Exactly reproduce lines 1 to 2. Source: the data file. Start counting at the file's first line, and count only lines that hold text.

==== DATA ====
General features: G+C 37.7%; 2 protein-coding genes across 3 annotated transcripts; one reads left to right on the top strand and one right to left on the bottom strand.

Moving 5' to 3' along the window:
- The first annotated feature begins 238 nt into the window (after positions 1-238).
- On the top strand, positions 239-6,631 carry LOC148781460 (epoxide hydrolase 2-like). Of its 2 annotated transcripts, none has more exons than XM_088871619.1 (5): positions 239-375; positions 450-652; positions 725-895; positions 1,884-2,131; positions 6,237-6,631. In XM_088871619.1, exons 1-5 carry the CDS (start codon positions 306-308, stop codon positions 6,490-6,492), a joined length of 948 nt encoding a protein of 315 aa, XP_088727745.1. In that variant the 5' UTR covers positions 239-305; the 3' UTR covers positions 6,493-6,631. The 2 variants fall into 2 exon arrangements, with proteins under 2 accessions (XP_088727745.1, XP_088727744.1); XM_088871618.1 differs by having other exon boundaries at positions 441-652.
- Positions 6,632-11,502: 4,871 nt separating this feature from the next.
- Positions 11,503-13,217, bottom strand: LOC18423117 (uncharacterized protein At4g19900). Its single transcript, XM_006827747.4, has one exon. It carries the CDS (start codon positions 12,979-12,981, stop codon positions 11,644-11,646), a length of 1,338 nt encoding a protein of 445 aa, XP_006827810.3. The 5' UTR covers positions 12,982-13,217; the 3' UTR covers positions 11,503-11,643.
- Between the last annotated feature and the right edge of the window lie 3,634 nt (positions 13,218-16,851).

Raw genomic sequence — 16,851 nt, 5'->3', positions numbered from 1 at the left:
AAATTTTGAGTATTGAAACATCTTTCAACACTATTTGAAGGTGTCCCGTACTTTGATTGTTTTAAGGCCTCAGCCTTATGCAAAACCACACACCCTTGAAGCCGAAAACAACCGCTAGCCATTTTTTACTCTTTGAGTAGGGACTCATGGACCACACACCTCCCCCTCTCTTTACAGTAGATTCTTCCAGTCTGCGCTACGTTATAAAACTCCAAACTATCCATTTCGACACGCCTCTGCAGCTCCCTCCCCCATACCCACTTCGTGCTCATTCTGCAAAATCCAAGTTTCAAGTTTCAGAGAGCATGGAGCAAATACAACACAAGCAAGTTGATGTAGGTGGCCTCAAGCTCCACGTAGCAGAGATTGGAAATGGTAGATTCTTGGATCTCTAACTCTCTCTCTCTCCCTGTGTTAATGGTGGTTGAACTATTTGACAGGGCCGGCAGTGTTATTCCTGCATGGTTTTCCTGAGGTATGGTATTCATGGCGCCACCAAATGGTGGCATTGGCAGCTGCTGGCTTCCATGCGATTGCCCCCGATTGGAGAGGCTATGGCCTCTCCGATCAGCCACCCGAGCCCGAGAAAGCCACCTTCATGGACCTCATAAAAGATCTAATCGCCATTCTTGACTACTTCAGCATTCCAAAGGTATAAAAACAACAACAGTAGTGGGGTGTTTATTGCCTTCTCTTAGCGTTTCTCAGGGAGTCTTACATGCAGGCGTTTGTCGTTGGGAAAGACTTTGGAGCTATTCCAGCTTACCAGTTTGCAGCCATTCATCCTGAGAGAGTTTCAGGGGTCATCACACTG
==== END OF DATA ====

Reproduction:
General features: G+C 37.7%; 2 protein-coding genes across 3 annotated transcripts; one reads left to right on the top strand and one right to left on the bottom strand.

Moving 5' to 3' along the window: